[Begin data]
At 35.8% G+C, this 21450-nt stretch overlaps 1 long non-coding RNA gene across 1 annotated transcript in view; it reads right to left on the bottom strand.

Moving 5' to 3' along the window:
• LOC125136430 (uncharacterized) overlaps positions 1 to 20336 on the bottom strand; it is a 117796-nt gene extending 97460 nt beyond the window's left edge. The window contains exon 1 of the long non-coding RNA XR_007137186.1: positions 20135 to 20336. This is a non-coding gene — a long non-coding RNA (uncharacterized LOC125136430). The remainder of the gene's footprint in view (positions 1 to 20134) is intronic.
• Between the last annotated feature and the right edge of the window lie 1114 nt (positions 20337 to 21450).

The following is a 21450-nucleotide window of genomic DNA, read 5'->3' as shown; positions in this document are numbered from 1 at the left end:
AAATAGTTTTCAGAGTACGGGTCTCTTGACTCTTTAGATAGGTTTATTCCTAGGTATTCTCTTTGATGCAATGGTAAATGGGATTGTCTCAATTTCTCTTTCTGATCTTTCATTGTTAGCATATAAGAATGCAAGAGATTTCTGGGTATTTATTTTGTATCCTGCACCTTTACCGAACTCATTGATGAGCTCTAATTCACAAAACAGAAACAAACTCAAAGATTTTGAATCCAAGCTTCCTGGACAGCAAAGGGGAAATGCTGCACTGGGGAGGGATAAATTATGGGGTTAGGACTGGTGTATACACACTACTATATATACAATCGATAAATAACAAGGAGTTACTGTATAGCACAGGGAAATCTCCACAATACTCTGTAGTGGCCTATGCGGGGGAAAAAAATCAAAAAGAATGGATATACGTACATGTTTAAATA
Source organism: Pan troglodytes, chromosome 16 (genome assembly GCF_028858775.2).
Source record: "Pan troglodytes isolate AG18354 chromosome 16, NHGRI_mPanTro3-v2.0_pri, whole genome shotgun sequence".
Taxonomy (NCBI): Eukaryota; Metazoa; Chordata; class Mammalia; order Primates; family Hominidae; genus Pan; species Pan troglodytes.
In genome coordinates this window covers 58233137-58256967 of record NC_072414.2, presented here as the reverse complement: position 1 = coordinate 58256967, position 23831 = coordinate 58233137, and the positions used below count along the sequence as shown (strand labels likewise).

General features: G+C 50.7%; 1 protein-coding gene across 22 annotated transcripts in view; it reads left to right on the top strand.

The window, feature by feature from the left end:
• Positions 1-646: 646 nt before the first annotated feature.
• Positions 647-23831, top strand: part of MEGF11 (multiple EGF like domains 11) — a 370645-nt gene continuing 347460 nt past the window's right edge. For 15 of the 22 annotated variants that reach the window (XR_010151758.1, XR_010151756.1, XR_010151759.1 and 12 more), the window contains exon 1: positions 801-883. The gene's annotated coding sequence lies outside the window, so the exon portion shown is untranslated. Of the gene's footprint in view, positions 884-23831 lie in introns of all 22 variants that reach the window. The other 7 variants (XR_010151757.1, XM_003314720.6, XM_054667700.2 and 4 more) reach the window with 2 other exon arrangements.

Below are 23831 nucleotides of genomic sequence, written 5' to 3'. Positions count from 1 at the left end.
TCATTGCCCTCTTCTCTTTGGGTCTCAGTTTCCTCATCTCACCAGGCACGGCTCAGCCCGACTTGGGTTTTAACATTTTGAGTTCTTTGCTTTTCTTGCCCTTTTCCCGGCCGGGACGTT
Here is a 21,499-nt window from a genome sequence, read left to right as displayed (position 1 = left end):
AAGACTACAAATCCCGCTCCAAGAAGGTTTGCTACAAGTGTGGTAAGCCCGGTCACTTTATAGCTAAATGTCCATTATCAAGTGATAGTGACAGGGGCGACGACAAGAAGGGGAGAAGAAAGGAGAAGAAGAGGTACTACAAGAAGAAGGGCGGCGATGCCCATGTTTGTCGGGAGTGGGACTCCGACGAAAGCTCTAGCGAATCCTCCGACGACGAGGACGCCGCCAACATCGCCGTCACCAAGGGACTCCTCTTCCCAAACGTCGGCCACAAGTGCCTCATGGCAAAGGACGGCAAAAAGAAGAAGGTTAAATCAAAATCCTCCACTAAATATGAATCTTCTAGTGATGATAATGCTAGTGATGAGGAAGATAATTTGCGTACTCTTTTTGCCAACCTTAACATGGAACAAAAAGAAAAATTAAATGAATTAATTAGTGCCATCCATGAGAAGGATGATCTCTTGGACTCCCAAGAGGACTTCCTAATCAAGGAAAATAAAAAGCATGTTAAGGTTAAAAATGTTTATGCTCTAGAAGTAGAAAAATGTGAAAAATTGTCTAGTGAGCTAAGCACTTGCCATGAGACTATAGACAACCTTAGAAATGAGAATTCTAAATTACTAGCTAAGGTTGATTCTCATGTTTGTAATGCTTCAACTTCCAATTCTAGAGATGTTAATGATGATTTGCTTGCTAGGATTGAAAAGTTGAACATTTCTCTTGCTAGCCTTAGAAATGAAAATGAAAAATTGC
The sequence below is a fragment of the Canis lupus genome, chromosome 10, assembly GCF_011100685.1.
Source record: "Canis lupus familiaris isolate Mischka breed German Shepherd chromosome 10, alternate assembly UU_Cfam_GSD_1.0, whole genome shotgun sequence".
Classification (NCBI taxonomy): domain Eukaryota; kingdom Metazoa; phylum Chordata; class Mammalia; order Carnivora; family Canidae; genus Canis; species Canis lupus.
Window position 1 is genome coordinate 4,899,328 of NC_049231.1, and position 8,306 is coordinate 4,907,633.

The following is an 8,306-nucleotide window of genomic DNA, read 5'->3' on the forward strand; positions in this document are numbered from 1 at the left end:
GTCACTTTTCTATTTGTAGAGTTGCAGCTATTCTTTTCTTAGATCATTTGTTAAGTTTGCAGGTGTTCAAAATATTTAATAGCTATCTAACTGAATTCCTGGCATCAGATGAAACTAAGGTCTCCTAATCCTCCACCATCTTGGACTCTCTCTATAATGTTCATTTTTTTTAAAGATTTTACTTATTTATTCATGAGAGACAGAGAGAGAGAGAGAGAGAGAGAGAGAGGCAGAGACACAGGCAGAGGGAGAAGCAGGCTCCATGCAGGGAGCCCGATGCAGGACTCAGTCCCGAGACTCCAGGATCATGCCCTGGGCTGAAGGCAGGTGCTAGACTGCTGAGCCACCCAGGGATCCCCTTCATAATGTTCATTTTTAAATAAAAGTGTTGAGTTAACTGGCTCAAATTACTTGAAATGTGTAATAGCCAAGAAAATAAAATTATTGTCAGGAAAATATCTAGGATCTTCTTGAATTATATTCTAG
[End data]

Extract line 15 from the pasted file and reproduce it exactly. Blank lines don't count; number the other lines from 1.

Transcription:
Below are 23831 nucleotides of genomic sequence, written 5' to 3'. Positions count from 1 at the left end.